STATE OF ASIA IN THE WEST
The West has historically been home to the majority of AAPIs in the United States. Today, 46% of all AAPI live in the Western region. Chinese and Japanese immigrants were some of the first Asian groups to settle into California. Like every other region in the U.S., AAPIs continue to be the fastest growing demographic in the West. While California has traditionally held the highest density of AAPI in the region, recent shifts show that AAPIs are now moving towards other states including Nevada, Colorado, and Arizona. More than any other region, AAPI cultures are best represented in the West. From San Francisco’s historic Chinatown, to smaller ethnic communities across the region. AAPIs have made their mark through their influence on food, arts, and culture.
Southern AAPI Economics
AAPIs are an integral part of the economic markets of the Western U.S. AAPI purchasing power is highest in California, where families contributed $250M into the economy in 2010. AAPI purchasing power in Western states comprised a value of $272B. By 2015, AAPIs contributed $368B into the region’s economy. It is then estimated that through continued population and economic growth of AAPI, that the AAPIs in this region will exceed $472B by 2020.
By 2017, the largest AAPI consumer markets in the West included California, Washington and Hawaii. Californian AAPI grew their purchasing power to over $323B. Although the latter states hold much smaller markets, AAPIs are still contributing $39B into Washington’s economy and $30B in Hawaii.
The median household income of AAPI living in the West is nearly 10% higher than the total population average; AAPIs earn $96.1K while the average population is estimated to earn $87.4K. AAPI owned business sales are varied in the West, yet were still able to grow sales from $182M to $231M between 2007 and 2012.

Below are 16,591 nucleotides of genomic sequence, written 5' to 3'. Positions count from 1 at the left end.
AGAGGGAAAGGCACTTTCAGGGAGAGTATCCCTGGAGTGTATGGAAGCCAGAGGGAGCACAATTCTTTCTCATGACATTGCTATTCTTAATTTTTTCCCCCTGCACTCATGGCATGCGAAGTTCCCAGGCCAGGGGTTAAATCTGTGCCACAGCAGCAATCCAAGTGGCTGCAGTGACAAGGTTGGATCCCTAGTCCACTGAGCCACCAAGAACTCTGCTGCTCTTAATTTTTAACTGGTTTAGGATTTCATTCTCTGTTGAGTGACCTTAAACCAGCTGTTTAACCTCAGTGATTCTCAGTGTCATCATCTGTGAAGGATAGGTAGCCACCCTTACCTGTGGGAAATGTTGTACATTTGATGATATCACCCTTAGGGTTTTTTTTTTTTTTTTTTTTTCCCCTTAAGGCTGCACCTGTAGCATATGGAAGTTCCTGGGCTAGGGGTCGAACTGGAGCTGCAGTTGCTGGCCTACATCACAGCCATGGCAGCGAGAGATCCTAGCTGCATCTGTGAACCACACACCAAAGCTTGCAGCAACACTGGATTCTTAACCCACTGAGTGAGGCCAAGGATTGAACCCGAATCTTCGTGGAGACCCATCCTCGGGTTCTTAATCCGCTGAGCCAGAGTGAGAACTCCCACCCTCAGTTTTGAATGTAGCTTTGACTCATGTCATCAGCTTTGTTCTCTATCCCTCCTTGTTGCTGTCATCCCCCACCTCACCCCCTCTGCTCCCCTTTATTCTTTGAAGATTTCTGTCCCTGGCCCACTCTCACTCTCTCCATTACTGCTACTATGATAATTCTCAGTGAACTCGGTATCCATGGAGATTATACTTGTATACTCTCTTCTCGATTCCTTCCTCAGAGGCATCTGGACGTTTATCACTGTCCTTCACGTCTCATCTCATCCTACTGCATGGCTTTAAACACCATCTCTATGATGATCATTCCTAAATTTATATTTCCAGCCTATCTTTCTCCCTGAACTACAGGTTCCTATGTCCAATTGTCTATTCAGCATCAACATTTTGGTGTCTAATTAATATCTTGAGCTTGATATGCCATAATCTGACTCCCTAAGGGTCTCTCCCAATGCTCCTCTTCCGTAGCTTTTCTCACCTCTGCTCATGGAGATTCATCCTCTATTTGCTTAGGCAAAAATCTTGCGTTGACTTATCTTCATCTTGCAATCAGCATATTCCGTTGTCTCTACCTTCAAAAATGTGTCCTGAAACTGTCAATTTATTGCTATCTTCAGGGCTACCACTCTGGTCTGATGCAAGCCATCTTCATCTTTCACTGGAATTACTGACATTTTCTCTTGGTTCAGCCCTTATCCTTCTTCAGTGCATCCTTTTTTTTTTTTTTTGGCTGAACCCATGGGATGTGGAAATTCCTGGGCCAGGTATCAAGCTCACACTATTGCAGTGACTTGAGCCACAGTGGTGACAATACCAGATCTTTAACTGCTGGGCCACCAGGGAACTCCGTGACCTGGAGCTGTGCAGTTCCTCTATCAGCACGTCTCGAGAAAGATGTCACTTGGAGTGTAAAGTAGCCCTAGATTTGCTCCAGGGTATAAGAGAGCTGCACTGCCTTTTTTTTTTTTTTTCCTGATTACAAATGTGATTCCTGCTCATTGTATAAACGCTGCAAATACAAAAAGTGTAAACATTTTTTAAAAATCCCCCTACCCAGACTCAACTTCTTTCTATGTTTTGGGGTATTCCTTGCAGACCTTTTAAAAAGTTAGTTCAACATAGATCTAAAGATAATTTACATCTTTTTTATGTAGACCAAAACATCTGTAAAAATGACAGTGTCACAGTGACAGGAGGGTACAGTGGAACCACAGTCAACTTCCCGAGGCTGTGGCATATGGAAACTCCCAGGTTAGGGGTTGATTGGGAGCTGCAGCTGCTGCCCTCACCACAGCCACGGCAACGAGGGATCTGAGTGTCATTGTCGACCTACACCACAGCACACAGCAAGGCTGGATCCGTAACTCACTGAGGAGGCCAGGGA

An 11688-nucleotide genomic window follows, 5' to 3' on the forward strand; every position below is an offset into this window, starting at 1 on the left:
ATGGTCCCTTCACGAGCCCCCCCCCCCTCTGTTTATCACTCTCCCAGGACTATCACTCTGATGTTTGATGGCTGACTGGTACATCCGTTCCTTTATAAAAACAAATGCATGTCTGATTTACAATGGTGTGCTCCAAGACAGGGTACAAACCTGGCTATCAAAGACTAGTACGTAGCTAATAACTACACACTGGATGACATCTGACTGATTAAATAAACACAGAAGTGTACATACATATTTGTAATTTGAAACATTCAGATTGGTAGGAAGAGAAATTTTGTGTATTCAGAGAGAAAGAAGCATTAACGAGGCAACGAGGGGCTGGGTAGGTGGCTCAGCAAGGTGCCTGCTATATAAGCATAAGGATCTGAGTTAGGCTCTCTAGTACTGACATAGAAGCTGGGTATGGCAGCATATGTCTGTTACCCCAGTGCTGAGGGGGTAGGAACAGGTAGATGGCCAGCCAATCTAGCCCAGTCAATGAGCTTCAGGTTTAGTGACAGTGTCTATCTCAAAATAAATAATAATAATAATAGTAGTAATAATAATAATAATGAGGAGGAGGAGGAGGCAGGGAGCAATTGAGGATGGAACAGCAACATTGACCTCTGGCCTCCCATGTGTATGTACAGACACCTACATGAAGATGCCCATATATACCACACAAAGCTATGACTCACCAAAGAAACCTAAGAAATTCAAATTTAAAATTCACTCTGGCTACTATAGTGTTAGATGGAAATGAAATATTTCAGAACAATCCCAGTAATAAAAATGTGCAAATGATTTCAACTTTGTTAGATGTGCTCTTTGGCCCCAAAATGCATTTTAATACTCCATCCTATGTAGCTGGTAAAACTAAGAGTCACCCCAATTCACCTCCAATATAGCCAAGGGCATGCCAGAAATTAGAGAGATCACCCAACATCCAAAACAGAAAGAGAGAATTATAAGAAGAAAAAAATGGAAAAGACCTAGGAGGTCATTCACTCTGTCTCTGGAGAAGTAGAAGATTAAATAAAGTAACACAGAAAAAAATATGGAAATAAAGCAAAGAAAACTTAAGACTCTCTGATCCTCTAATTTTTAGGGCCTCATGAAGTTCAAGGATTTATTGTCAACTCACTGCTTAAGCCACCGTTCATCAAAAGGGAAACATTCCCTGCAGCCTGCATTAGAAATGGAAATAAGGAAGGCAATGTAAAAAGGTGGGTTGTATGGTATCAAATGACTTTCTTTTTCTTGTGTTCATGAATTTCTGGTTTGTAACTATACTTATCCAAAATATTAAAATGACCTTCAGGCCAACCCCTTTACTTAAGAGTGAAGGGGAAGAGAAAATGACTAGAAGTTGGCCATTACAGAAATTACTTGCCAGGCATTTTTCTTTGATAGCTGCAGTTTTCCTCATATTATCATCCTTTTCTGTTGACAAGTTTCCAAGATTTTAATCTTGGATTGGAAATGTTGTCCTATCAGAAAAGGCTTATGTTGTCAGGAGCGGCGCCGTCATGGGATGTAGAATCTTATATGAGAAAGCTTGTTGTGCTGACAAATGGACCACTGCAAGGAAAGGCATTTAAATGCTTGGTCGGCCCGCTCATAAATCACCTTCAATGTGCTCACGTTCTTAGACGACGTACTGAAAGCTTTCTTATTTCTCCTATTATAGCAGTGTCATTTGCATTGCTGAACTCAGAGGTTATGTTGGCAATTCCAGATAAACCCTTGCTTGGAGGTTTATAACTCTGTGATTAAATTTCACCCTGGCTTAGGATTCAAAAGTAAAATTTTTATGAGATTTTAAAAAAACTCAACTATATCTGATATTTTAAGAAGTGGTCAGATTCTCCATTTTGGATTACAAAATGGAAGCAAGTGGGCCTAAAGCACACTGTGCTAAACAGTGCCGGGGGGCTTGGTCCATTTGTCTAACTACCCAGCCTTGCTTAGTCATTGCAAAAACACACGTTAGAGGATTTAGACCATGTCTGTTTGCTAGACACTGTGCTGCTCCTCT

The healthcare, science & technical, and entertainment & recreation industries employ 38% of all AAPI workers in the West. AAPI business owners continue to thrive in this economic region, where scientific & technical, hospitality & food services, and health care make up 45% of all AAPI owned businesses.
In Arizona, AAPI owned businesses increased 60% between 2002 and 2007. The 16K businesses in this state provided jobs for over 31K people and providing nearly $806M in pay to American households. Purchasing power for Arizonian AAPIs expanded to over $9.2B in 2014. In Hawaii, 57K AAPI-owned businesses employed nearly 112K employees and helped provide $3.5B in payroll. This economic stimulus is estimated to increase AAPI purchasing power in Hawaii’s economy to nearly $35B by 2019. Las Vegas, Nevada’s metro area is another economic hub for AAPIs. 15K AAPI businesses dispensed $539M to 19K employees. Estimates show that the increase in AAPI businesses will grow AAPI purchasing power to $12.6B in Nevada.
In Oregon, one quarter of all AAPI businesses are small businesses with less than 20 employees – a proportion higher than any other racial group. The 13K businesses in Oregon provide nearly $535M in payroll to over 27K Oregonians, allowing this demographic to contribute $8.3B by 2019. In Seattle, Washington’s metro area, AAPIs owned nearly 30K businesses where they were able to pay out $1.3B to 51K employees. Between 2000 and 2014, AAPI purchasing power tripled to $26.4B and is projected to grow $35B by 2019.
Other cities to note include are Phoenix, Mesa, and Scottsdale, which attracted over 33K new Asian American immigrants.